Thursday, February 7, 2013

On Therapy

Update:  Gigi is still in ICU but is doing much better and has started Physical Therapy.  I flew home Sunday.  But my dad and uncle have been with her, my sister is taking this weekend, and I’ll go back out next weekend.

Gigi’s PT is timely in that there’s been quite a bit of discussion on line lately about therapy and ableism. There was a discussion on FB a couple months ago that I chimed in on, followed by this blog hop.  In short, if you haven’t been following along, some parents argue all the various therapies we inflict upon our child are a convoluted, albeit well-intentioned form of ableism.  That, in our efforts to “normalize” our kids, we are just as unaccepting of their differences as the twit in the Houston restaurant.

I get it, I do.  Therapy is a massive black hole of time and money and there is rarely any immediate payoff.  There are strange people in your home who know you only run the dishwasher when you run out of coffee mugs (and we own dozens of coffee mugs).  There may not be any pay off – your kid may never end up walking, talking, or reading.  You may have just spent $10k a year on the biggest healthcare scam since they touted apricot seeds for cancer.  It’s also quite likely that your kid would have ended up mastering most of these same skills eventually in their own time, therapy or no.

So why bother?  Why not just take your kid home and love them, let them run around with their siblings and the pets and pick things up on their own?  If they don’t - if walking, talking, and reading doesn’t come naturally – if you really, really loved them it won’t matter to you.

I work full time.  More than full time, mostly.  I am the antithesis of the helicopter-/Tiger mom.  My kids get almost no after school activities and I expect them to play independently when we’re home.  That said, I am their mother and it’s my job to ensure they learn to navigate the world they live in.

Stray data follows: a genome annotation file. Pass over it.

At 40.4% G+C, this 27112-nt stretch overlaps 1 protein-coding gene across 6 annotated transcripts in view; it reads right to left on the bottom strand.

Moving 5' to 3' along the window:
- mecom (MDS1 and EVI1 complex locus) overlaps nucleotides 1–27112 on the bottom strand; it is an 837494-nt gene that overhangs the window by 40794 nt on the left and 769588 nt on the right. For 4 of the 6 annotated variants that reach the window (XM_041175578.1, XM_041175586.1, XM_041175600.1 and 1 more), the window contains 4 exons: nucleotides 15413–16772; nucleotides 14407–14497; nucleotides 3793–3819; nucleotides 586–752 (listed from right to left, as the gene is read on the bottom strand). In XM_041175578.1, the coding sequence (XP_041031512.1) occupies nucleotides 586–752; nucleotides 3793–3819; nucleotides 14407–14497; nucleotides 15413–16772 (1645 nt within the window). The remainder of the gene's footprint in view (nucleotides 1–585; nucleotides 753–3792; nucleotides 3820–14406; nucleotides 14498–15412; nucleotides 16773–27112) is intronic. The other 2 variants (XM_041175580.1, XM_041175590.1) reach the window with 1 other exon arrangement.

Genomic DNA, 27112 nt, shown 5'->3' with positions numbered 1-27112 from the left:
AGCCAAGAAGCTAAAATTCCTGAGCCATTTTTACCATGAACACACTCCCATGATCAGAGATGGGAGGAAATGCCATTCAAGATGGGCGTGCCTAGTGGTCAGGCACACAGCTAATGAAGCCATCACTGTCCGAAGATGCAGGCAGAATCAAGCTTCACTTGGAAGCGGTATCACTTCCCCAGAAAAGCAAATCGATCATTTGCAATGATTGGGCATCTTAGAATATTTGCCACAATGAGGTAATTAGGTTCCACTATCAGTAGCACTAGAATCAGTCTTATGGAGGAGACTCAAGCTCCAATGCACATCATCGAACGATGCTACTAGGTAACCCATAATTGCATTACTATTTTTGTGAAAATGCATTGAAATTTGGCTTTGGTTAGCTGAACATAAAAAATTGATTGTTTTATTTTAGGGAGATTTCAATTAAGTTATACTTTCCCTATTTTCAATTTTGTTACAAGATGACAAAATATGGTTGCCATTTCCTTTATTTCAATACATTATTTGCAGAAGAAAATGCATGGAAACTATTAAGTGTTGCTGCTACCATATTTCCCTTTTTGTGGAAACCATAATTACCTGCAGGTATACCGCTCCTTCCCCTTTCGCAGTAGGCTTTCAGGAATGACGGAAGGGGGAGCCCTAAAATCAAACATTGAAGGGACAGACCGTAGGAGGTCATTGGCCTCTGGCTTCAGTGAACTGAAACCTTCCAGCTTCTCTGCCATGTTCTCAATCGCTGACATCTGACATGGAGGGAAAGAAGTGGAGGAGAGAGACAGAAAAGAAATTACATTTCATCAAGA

Do I “teach” them to navigate their world or do they learn?  I didn’t have to “teach” my son to walk or turn doorknobs.  He figured it out on his own, thru exploration and observation – and for years after would climb into our bed in the middle of the night.  Hoping to avoid a repeat of all that headkicking snuggling, I purposely hadn’t worked on this with my daughter.  You know what?  She figured out those doorknobs all by herself.  She figured it out a couple years later than her brother, but she got there in her own time.

Did all that OT help her? Help strengthen her fingers and fine motor skills?  Did it speed up the great Doorknob Benchmark by 6 months?  A year?  Or, had we gone au natural and therapy free, would she still be stuck kicking her door in the morning, demanding freedom and breakfast?  Who the hell knows? Who cares?

Well, I do actually.  First, she was frustrated because she was awake, wanted the day to start, and there was a door literally closed to her.  Second, she really was kicking the door and I didn’t want to have to buy a new one.  I can make a good case this frustration led to her increased focused on doorknobs and this coalesced with her developing manual dexterity, finally allowing her open doors, but there is not a doubt in my mind that the hours of pushing, pulling, & pointing in OT got her finger strength and fine motor skills to the point where she could grip and turn the knob.

Do I think of this as normalizing behavior?  Would I value her less if she still couldn’t open the door and had to keep kicking? (Depends – what do new doors run?)  Do I find her less disabled because she can open a door 6 months earlier than she could have sans therapy.  Bullshit.

In my old age I have taken up running.  When my brother signed me up for my first half marathon I hadn’t run more than 3 miles in probably 15 years.  The most I’d ever run was 6, and that was while I was in the LAPD and there were guns involved.  I wasn’t going to end up running 13 miles sitting on my ass in my living room – I had to practice.  I started with 1 mile on day one, went 1.5 the next week, and 2 miles the week after…. My muscles slowly got stronger and my lungs more efficient (sadly, said ass has not shrunk).

Gigi is 94 years old and has had a rough week lying on a hospital bed.  She needs support as she starts to stand and move around again.  As devoted as her sons are, her physical therapist has more experience teaching older patients how to safely navigate corners, stairs, and use a walker.  Would Gigi regain strength on her own?  Probably – she is one tough lady – but she loathes hospitals and wants to go home.  She wants her independence back.  PT will get her there faster and safer.